IKEA: Subliminal Shopping


I am good at reading/viewing atlases, maps and satellite images in order to figure out where I am plus I am also good at figuring out how to get to somewhere easily without these resources but there is one thing that I haven’t done that would prove once and for all that I have these talents and that is…

…visiting an IKEA store.

I have heard about how you can get lost easily in IKEA after you start impulse purchasing – but this is no accident, it was meant to happen! Why? Because IKEA uses their retail environment in combination with your mood & behaviour to keep you shopping in their store.

The four factors of your behaviour (time in store, money spent, decision process, exploration) (Algie 2014) begin as you enter the store – you know the immense size of the store so you plan to limit the time and money you spend inside whilst avoiding making purchase decisions yet you want to explore IKEA (something you can’t avoid at the beginning). Your mood is defined as ‘low arousal’ at the beginning since you are avoiding purchase decisions yet you have pleasure in IKEA (Algie 2014). The retail environment (Algie 2014) of IKEA then subliminally ‘warps’ your sense of direction and shopping resistance but how?

The music, odours, lighting and temperature of the store drifts you into the dreams of your perfect home and your mood is now ‘high arousal’ (Algie 2014). The size and design of an IKEA store prevents you from seeing outside or any possible reference points to guide your way around and the maps IKEA provide don’t seem to help much either due to their simplistic design so when you wake up from your perfect home daydream…you are lost and somehow now the holder of a full trolley.

Without realising your behaviour has changed subliminally – you’re now over your time and financial limit, made too many purchase decisions in IKEA’s favour but yet you now don’t want to explore anymore – you want to get out. The crowding of IKEA’s retail environment doesn’t help too and so your mood heads straight back to ‘low arousal’ and you shift to displeasure (Algie 2014).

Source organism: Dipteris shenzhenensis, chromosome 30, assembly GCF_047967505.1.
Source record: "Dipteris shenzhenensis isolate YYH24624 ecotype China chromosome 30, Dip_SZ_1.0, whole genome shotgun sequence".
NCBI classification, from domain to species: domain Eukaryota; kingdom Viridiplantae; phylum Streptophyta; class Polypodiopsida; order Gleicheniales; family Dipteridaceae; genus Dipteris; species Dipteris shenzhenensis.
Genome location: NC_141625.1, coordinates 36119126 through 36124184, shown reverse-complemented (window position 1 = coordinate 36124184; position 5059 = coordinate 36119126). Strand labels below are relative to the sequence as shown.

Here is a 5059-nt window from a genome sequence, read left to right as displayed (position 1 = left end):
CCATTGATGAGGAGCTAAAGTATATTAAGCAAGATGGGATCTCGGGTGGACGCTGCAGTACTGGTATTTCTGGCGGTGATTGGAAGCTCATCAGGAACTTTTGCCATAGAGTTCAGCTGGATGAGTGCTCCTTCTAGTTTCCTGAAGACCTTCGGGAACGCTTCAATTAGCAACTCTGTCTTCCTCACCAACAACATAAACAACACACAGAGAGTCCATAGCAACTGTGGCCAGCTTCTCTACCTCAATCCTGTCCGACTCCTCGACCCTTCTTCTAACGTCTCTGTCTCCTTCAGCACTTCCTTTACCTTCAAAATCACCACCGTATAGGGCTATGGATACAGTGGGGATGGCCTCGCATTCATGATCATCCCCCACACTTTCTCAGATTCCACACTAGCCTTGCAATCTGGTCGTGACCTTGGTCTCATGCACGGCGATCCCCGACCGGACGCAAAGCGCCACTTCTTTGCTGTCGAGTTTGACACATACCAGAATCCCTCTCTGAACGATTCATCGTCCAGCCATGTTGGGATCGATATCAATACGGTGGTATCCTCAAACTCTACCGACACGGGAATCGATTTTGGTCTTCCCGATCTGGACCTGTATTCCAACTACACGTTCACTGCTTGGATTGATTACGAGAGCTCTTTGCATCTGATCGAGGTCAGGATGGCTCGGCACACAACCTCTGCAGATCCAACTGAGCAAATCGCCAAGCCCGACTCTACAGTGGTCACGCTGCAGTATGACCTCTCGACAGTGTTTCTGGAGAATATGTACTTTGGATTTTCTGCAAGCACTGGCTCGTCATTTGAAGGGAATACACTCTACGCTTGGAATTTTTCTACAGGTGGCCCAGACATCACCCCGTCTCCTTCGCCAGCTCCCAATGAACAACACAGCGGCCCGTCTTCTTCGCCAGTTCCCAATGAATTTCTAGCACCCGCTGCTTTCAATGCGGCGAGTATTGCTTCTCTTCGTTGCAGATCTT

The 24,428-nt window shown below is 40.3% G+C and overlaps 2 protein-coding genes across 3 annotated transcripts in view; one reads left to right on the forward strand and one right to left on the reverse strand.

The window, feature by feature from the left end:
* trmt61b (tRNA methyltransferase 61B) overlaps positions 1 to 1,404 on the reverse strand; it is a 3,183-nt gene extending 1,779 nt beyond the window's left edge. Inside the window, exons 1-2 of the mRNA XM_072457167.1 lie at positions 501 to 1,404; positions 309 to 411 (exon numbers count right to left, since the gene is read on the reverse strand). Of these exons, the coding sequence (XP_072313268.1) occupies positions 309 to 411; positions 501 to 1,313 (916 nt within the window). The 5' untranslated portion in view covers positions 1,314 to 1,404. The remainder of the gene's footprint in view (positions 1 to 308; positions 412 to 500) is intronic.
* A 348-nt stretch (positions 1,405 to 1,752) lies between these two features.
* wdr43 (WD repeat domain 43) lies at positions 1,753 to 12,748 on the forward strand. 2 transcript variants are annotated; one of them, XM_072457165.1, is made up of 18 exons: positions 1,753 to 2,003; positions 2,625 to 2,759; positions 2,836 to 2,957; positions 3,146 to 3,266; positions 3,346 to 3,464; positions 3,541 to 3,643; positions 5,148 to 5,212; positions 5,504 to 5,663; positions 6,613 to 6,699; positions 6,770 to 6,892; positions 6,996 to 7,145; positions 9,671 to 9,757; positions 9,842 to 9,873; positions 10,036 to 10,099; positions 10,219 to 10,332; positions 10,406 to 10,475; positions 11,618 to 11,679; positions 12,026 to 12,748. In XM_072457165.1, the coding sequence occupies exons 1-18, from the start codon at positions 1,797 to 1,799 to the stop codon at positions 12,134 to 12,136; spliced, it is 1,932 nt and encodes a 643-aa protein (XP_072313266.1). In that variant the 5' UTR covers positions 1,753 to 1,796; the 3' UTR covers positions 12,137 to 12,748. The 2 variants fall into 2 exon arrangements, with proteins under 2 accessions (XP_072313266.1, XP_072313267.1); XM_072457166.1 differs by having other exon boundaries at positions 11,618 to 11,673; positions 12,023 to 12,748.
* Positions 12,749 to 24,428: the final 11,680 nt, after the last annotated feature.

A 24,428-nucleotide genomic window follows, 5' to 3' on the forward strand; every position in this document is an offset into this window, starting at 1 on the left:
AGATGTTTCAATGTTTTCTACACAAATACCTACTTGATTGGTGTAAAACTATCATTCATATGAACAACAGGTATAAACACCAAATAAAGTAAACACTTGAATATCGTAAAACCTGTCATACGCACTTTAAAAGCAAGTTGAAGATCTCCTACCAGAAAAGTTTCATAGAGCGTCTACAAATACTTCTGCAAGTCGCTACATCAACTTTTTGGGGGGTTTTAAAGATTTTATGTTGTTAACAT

You will eventually find the exit…a few hours later and leave with everything you dreamt of but didn’t intend to spend on. There is a quick way out of IKEA but for now it seems only possible during a store evacuation – ‘More than 2000 people have been evacuated from IKEA in Tempe due to a fire in the shop’s loading dock’ (Hoh 2014).

To finish this blog for the week, here is an IKEA-based spoof of the trailer for the movie ‘Gravity’ made by 9GAG.TV which pretty much shows what I have just explained through it’s humorous narrative:


IKEA, 2013, 2013 IKEA Retailing Facts & Figures, online video, 16 October, YouTube, viewed 25 March 2014, http://www.youtube.com/watch?v=SM7omxXUyYk.

Algie, L 2014, ‘Consumer Decision Making’ powerpoint slides, MARK217, University of Wollongong, viewed 20 March 2014

Hoh, A 2014, ‘IKEA store in Tempe evacuated after fire’, Sydney Morning Herald, 3 February, viewed 25 March, http://www.smh.com.au/nsw/ikea-store-in-tempe-evacuated-after-fire-20140203-31wjj.html.

9GAG.TV, 2013, Lost In IKEA Might Be Worse Than Getting Lost In Space, online video, 25 November, YouTube, viewed 25 March 2014, http://www.youtube.com/watch?v=P1BzqFMQKio.


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